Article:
The Living End

The Living End

Roll On


Yeah! Anthemic punk rock just doesn’t get much better than this! In the tradition of bands from The Clash to Rancid to Dropkick Murphys, the Australian trio known as The Living End play a fists-in-the-air, shout-along brand of punk rock that only a very few bands can do — oh, there are plenty of bands that try it, but it takes a truly special band to do it without looking pathetic. One reason the aforementioned bands stand out from the crowd is their ability to do something really original with the formula. The Clash, of course, birthed it, and brought reggae influences into the mix. Rancid brought in more ska and hardcore influences, while the Dropkicks bring their own inimitable Irish flavor to the party. The Living End, too, bring in their own unique take. Most obvious is the heavy rockabilly influence that’s apparent on almost every track on Roll On. This is best exhibited by bassist Scott Owen’s choice to play an upright rather than an electric, which alone helps bring a rockabilly feel, when it’s done right. And Owen knows how to do it, slapping the strings with equal parts skill and abandon. Likewise, Chris Cheney offers a few nice rockabilly guitar flourishes, but the best thing he brings to the table is his voice, just slightly betraying his Aussie accent and adding just a touch of sneer in the process, and drummer Travis Demsey puts the bow on the package with his driving, powerful percussion.

All that would mean squat, though, if these boys didn’t have the songs to match up to their formidable chops. And they do have the songs, most emphatically. From the opening notes of the lead (and title) track, you know you’re in for a rollicking ride. Aside from being eminently capable of the good old fashioned shout-along, and the aforementioned rockabilly influence, the band deftly mixes up many different styles into their sound. For example, “Pictures in the Mirror” seems to owe almost as much to The Who and The Jam as it does The Clash, combing an angular feel with some “Who Are You?”-style whoo-whoos. “Riot On Broadway” probably could have made it on early-’80s MTV, combining punk muscle with post-punk atmospheric flourishes, while “Staring at the Light” brings to mind a beefier early Police. Further exploring the punk end of the spectrum, “Blood On Your Hands” and “Killing The Right” most evidently display the band’s Clash influence, the former with heavy reggae influences, the latter with a buoyant guitar riff that recalls The Clash’s “London Calling” without lavishly imitating it. In short, the music is smart, diverse, and impressive.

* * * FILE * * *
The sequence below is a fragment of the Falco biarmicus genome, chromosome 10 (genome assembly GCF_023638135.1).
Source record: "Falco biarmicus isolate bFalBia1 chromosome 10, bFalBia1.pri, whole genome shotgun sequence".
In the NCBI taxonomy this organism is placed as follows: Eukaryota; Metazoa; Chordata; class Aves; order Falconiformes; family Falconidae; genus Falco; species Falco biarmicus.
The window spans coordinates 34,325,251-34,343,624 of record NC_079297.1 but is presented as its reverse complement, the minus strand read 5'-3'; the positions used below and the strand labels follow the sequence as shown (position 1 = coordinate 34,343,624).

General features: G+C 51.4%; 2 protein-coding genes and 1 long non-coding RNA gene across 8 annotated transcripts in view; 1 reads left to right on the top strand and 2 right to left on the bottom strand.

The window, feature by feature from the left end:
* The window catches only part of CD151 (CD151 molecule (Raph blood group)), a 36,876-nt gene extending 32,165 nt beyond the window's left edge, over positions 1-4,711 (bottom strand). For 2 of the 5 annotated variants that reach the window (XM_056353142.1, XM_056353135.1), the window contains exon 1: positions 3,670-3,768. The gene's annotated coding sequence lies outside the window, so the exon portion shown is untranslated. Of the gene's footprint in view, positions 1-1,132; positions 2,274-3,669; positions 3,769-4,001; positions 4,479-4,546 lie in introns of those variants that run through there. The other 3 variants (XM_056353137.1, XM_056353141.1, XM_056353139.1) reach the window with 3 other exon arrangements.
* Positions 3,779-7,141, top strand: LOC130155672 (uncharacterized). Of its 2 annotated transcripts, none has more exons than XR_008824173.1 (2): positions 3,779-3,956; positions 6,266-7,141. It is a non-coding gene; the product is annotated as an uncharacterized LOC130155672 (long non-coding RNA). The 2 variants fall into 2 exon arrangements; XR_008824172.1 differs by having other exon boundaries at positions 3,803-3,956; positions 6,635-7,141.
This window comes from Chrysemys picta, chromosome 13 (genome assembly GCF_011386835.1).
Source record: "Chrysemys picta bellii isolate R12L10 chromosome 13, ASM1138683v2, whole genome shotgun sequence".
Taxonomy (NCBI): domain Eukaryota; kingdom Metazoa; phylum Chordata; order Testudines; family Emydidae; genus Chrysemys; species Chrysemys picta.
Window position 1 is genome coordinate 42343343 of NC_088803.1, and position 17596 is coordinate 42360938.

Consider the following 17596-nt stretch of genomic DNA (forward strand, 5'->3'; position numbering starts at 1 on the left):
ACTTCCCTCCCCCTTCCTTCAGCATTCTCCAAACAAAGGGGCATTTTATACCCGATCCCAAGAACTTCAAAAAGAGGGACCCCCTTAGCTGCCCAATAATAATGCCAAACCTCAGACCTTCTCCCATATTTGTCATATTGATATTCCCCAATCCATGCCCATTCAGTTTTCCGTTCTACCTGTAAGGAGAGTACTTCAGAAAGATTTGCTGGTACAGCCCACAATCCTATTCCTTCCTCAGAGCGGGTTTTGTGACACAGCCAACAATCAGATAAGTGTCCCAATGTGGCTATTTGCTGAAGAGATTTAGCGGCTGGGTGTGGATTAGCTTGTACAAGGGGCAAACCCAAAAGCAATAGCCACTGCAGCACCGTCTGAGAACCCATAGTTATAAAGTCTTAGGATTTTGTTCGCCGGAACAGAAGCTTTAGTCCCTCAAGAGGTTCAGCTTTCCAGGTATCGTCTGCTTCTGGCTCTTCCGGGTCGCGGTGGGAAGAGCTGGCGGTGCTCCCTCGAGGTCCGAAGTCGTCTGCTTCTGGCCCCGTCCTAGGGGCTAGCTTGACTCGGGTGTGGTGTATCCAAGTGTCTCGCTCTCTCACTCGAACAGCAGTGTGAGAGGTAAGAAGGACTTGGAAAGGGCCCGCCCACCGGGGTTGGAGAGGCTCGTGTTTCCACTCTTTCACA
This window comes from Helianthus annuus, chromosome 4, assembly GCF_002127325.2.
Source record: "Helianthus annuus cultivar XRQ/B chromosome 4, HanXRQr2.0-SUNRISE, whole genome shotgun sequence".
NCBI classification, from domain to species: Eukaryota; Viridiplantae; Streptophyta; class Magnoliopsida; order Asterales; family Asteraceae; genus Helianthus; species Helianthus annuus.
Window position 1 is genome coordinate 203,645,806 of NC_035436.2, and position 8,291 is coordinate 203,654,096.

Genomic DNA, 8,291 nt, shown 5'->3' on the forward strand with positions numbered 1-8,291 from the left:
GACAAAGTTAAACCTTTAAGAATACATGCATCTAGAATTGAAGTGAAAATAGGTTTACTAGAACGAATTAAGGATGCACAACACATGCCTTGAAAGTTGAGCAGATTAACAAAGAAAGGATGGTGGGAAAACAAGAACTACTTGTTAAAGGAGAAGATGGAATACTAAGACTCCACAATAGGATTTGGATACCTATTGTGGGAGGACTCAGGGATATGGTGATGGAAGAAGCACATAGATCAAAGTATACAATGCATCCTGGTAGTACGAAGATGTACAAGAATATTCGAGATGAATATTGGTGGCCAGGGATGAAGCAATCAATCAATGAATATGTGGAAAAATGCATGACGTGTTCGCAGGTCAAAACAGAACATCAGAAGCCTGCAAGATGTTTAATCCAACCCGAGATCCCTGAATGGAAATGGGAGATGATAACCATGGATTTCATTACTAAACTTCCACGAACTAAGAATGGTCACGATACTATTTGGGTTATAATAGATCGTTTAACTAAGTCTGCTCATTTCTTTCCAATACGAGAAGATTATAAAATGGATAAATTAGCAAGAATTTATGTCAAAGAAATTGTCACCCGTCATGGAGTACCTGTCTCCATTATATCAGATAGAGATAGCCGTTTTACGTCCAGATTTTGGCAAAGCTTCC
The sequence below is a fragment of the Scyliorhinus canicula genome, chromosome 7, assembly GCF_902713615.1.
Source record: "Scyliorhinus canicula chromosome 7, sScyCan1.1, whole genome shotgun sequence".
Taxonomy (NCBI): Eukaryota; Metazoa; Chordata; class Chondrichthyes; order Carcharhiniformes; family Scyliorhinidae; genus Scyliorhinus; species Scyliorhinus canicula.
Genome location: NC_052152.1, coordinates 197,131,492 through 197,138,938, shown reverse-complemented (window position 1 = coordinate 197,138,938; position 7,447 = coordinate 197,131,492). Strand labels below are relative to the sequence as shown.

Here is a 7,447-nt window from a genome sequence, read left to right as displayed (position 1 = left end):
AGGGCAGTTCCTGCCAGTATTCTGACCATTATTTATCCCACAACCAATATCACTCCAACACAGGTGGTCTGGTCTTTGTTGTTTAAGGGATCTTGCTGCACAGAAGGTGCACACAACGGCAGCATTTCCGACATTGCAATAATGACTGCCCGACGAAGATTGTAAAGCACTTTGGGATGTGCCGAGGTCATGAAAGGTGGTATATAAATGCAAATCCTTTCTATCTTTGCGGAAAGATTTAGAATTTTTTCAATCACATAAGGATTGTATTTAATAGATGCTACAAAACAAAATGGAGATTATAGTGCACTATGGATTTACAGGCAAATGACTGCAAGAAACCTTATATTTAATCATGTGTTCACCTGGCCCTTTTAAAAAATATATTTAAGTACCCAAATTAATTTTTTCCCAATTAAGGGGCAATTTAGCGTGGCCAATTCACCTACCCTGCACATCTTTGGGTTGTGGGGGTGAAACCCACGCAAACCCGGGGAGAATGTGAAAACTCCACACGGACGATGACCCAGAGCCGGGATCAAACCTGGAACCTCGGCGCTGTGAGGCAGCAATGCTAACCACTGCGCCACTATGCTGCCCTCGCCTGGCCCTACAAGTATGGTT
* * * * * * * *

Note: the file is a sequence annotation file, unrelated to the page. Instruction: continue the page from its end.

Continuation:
What’s more impressive is that the songs aren’t meaningless. To the contrary, a lot of the lyrics are pretty political — again, like The Clash, The Living End aren’t afraid to sing about issues and injustice. For example, “Roll On” is about labor struggles in Melbourne (no, not the one Ink 19 is based in), while songs like “Riot On Broadway” and “Revolution Regained” preach revolutionary fervor. It’s easy to get caught up in the anthemic excitement of the tunes, and its exactly that element that ensures the band gets its message across, since this way, the message never seems like dull rhetoric (as so much political music can). That’s not to say that the band is above a fun beer hall shout-along — see “Uncle Henry” — but more often than not, this is a band with something to say, a phenomenon that’s all too uncommon in today’s punk rock.

The CD also includes two videos, for “Pictures in the Mirror” and “Prisoner Of Society.” They’re fairly straightforward clips, but they looked, sounded, and played great on my iMac, even at full screen (something that’s not always true of these CD-ROM thingys). Package says it works on PCs, too, but I haven’t had opportunity to test that.

If you’re a fan of Rancid, The Clash, or the Dropkicks, or just great punk rock, you owe it to yourself to check this record out. Roll On gets my highest recommendation. It’s that good.

Reprise Records, 3300 Warner Blvd., Burbank, CA 91505-4694; The Living End, PO Box 2113, Fitzroy VIC 3065, Australia;

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